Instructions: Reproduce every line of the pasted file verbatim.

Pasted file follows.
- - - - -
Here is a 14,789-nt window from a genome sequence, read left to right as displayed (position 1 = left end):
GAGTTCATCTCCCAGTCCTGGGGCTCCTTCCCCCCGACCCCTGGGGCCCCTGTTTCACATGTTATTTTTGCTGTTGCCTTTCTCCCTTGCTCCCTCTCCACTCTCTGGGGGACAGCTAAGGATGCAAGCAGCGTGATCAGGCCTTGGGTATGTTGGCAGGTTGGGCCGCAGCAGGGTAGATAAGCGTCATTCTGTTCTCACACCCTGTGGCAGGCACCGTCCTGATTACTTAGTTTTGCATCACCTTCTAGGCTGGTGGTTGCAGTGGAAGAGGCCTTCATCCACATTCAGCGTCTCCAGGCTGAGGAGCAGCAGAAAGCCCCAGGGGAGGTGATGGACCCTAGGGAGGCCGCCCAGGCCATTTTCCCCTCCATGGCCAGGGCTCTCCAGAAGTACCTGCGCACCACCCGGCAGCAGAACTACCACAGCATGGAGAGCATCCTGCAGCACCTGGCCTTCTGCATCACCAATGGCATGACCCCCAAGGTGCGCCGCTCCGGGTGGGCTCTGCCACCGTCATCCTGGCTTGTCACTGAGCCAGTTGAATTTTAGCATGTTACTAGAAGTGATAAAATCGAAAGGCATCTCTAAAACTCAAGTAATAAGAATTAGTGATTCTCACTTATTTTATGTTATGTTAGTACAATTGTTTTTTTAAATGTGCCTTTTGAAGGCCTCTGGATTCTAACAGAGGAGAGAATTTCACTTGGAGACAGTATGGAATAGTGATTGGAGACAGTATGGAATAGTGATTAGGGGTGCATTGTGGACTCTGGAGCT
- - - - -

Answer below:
Here is a 14,789-nt window from a genome sequence, read left to right as displayed (position 1 = left end):
GAGTTCATCTCCCAGTCCTGGGGCTCCTTCCCCCCGACCCCTGGGGCCCCTGTTTCACATGTTATTTTTGCTGTTGCCTTTCTCCCTTGCTCCCTCTCCACTCTCTGGGGGACAGCTAAGGATGCAAGCAGCGTGATCAGGCCTTGGGTATGTTGGCAGGTTGGGCCGCAGCAGGGTAGATAAGCGTCATTCTGTTCTCACACCCTGTGGCAGGCACCGTCCTGATTACTTAGTTTTGCATCACCTTCTAGGCTGGTGGTTGCAGTGGAAGAGGCCTTCATCCACATTCAGCGTCTCCAGGCTGAGGAGCAGCAGAAAGCCCCAGGGGAGGTGATGGACCCTAGGGAGGCCGCCCAGGCCATTTTCCCCTCCATGGCCAGGGCTCTCCAGAAGTACCTGCGCACCACCCGGCAGCAGAACTACCACAGCATGGAGAGCATCCTGCAGCACCTGGCCTTCTGCATCACCAATGGCATGACCCCCAAGGTGCGCCGCTCCGGGTGGGCTCTGCCACCGTCATCCTGGCTTGTCACTGAGCCAGTTGAATTTTAGCATGTTACTAGAAGTGATAAAATCGAAAGGCATCTCTAAAACTCAAGTAATAAGAATTAGTGATTCTCACTTATTTTATGTTATGTTAGTACAATTGTTTTTTTAAATGTGCCTTTTGAAGGCCTCTGGATTCTAACAGAGGAGAGAATTTCACTTGGAGACAGTATGGAATAGTGATTGGAGACAGTATGGAATAGTGATTAGGGGTGCATTGTGGACTCTGGAGCT